Children as young as 11 are becoming addicted to obscene material on the internet, according to Welsh campaigners.
The problem, they say, is so bad it has led to some instances of children simulating extremely violent or graphically sexual scenes at schools.
Concerns are growing after figures revealed three quarters of children have unaccompanied access to the internet and 800,000 can view adult content, 14 % of whom are younger than 10.
It comes as the government considers tightening controls on internet pornography.
The Prime Minister is to discuss plans where home broadband customers can choose to opt out of having access to sites with adult content.
Research suggests as many as one in three under-10s has seen pornography on the web and Welsh teaching bosses say it is a serious child protection issue.
Four in every five children aged 14 to 16 admit regularly accessing explicit images and video footage on their home computers.
The situation is alarming to many parents and campaigners warn that exposure to these images inflicts “serious mental harm” on minors and prevents them from forming healthy adult relationships in later life.
Mid and West Wales AM Rebecca Evans said access to pornography has a profound and negative effect on our children.
“This is one of the most serious and pressing public health issues affecting children and young people,” said Ms Evans.
“A cross-party parliamentary report showed children and young people are accessing online pornography and websites showing extreme violence.
“It found that it is having a serious impact on the children and young people’s development, from diminishing their sympathy for victims of sexual assault to reducing their inhibitions and making them more vulnerable to abuse or exploitation.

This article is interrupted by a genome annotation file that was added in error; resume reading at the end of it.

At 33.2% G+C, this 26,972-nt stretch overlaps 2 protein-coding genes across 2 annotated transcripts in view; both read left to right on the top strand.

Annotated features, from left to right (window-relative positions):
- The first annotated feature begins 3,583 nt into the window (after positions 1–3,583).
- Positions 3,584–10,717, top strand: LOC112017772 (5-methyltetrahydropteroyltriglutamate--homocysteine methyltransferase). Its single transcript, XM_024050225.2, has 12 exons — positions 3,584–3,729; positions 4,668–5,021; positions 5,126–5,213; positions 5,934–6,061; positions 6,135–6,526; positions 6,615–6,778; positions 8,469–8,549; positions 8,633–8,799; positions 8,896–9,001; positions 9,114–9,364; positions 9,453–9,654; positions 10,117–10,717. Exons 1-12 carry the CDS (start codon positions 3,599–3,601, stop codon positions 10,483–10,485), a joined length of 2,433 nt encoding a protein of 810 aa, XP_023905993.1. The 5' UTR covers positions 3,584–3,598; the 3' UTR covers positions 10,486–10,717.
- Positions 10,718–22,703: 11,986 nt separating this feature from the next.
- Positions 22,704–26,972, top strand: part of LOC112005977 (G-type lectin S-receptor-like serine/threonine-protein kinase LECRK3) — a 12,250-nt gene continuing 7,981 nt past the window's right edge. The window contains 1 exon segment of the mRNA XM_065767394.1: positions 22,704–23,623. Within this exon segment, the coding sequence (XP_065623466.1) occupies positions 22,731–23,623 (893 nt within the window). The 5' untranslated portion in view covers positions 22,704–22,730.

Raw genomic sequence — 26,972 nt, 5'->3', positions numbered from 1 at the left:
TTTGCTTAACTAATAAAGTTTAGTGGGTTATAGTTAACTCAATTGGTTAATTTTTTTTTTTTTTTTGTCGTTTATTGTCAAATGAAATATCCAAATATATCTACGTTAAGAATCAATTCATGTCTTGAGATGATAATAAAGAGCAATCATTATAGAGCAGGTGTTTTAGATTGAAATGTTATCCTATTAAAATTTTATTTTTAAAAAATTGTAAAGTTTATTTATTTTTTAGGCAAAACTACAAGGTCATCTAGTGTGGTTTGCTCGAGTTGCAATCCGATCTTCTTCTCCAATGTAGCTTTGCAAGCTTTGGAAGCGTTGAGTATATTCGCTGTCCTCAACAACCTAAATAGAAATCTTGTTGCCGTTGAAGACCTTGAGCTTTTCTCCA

“We already successfully regulate British TV channels, cinema screens, High Street hoardings and newsagent shelves to stop children seeing inappropriate images – and mobile phone companies are able to restrict access to adult material – so why should the internet be any different?”
Meanwhile, school leaders have voiced fears that the rising use of social networking may be providing quick access to inappropriate online material for children on sites many parents assume are ‘safe’.
Anna Brychan, director of NAHT Cymru – which has gathered for its annual conference this weekend – said new technologies and social networking sites present schools, parents and pupils with a huge range of challenges.
“One of the difficulties is that very young children are often considerably more technologically savvy than their parents,” she said.
“The capacity of even very small children to enter a dubious and damaging virtual world can easily be underestimated by parents and carers. School leaders are telling us that this manifests itself in children simulating extremely violent or graphically sexual scenes at school.
“Influences on children now extend far beyond their families and peer group. Schools have become very responsive to the challenges they face in terms of dealing with the hugely more complex lives of their pupils.”
A spokesman for NAHT said: “Internet safety is taught in schools; controls are in place and there is oversight of pupils’ use of technology. It is a fast-moving world and schools know they’ll have to remain vigilant and one step ahead of their pupils.”
But the NAHT said that, for parents, control can be much harder.
“We think that increasing parental awareness of these issues and helping them to make sure their children benefit from the positive aspects of technology but are not damaged by its negative aspects needs some serious consideration,” the spokesman said.
Only 3% of pornographic websites currently require proof-of-age before granting access to sexually explicit material, and two-thirds do not even include any adult-content warnings.
Keith Towler, Children’s Commissioner for Wales, said there is no quick fix solution to safeguarding children and young people online .
“It is impossible for us to ignore the fact that children and young people are using the internet to play, socialise and to learn in every part of their lives,” he said.
“We can make a difference by investing in teaching children and young people to become confident citizens of this new digital space. We must embrace new technologies, learn about them and use this knowledge to help our children and young people develop the skills to become safe and responsible internet users.”